Neither was the refutation. You made a general claim, and received 1) a general refutation (your claim overlooked the role of physical reality, which caused you to misformulate liberal principles and make mistakes in reasoning) and 2) illustrative examples to help you think and fix your errors.
    Freedom of contract is violated if willing parties cannot contract with each other in a legal manner because others - not party to the contract - physically prevent them.
    I don't think you can.
    Quit posting obvious and repeatedly corrected falsehoods, and you may regain the ability to take other people seriously. Right now, nothing you post on US racial matters is serious.
     
  11. Schmelzer Valued Senior Member

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    2,856
    You mingle a simple claim of "you are wrong" type with a refutation.
    Only if the third party has no independent right to prevent them from doing what they try to do. As I have explained you several times.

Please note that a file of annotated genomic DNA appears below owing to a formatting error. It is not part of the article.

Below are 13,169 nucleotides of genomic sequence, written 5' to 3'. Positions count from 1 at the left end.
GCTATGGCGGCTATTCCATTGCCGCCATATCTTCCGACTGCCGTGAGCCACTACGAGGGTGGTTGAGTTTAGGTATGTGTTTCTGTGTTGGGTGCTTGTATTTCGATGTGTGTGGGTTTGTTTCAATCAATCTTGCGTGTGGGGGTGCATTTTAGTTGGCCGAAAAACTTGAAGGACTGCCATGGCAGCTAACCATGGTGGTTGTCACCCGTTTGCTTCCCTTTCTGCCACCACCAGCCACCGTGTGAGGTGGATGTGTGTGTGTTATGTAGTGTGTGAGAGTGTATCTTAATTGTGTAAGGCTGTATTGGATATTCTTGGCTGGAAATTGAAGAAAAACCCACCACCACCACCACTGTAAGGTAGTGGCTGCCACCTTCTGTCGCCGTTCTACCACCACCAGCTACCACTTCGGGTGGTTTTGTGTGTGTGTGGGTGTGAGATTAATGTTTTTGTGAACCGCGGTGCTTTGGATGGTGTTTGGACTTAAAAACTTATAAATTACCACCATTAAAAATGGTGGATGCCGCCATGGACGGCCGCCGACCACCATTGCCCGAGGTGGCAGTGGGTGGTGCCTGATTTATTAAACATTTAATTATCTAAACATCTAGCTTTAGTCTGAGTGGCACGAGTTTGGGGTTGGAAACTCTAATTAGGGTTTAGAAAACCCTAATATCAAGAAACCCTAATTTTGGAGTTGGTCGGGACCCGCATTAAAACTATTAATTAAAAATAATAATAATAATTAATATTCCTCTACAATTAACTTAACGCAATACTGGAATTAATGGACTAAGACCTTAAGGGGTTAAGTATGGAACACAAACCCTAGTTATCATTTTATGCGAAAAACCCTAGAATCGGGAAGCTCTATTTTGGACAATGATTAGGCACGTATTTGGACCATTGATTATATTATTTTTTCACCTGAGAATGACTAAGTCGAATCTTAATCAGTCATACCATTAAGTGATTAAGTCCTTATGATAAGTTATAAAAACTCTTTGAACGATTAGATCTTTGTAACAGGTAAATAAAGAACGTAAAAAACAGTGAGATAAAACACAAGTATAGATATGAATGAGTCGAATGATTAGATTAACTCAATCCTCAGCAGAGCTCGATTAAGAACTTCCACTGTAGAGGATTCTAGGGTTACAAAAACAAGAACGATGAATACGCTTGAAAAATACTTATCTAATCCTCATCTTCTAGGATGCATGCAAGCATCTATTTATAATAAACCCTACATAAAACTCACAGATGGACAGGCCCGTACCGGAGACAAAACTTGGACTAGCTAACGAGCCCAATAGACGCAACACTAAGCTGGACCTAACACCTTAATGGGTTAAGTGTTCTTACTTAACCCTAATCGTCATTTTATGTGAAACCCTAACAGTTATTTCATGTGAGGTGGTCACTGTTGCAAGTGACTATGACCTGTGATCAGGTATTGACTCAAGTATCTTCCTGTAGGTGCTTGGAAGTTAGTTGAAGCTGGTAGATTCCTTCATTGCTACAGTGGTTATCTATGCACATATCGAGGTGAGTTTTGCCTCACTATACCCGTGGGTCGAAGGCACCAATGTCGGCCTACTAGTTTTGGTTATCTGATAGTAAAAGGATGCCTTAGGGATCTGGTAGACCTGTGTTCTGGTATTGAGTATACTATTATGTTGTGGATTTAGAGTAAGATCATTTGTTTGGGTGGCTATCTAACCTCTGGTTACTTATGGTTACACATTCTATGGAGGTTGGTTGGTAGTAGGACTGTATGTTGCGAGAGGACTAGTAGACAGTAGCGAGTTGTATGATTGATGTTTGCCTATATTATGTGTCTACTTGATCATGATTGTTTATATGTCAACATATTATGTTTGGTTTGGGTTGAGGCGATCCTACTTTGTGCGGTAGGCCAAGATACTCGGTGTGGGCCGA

And you quit killing small children. (Or, better, stop to distribute unproven accusations. In this case I can stop to post similar tit for tat replies too.)
     
  12. iceaura Valued Senior Member

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    22,001
    You have, in the past, seen the general refutation several times. Basically, it's that you have overlooked the fact (and even denied the fact) that a theory of government must incorporate physical reality, and can be thrown into conflict with itself by having incorporated erroneous assumptions about that physical reality.
    But that is exactly the situation with freedom of contract under liberal governance. No one has the right to deny civil rights and liberties (such as freedom of contract) to other people, under liberal governance. There is no "independent right" to violate other people's rights, in your "classic liberal" theory.

    Your response so far has been to deny that this can happen, sometimes directly, usually by pretending that the denial was of some contingent opportunity (such as a job) rather than of a basic right such as freedom of contract.

    And that is a deeply silly thing to do, in front of Americans familiar with their own history and circumstances.
     
  13. Schmelzer Valued Senior Member

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    2,856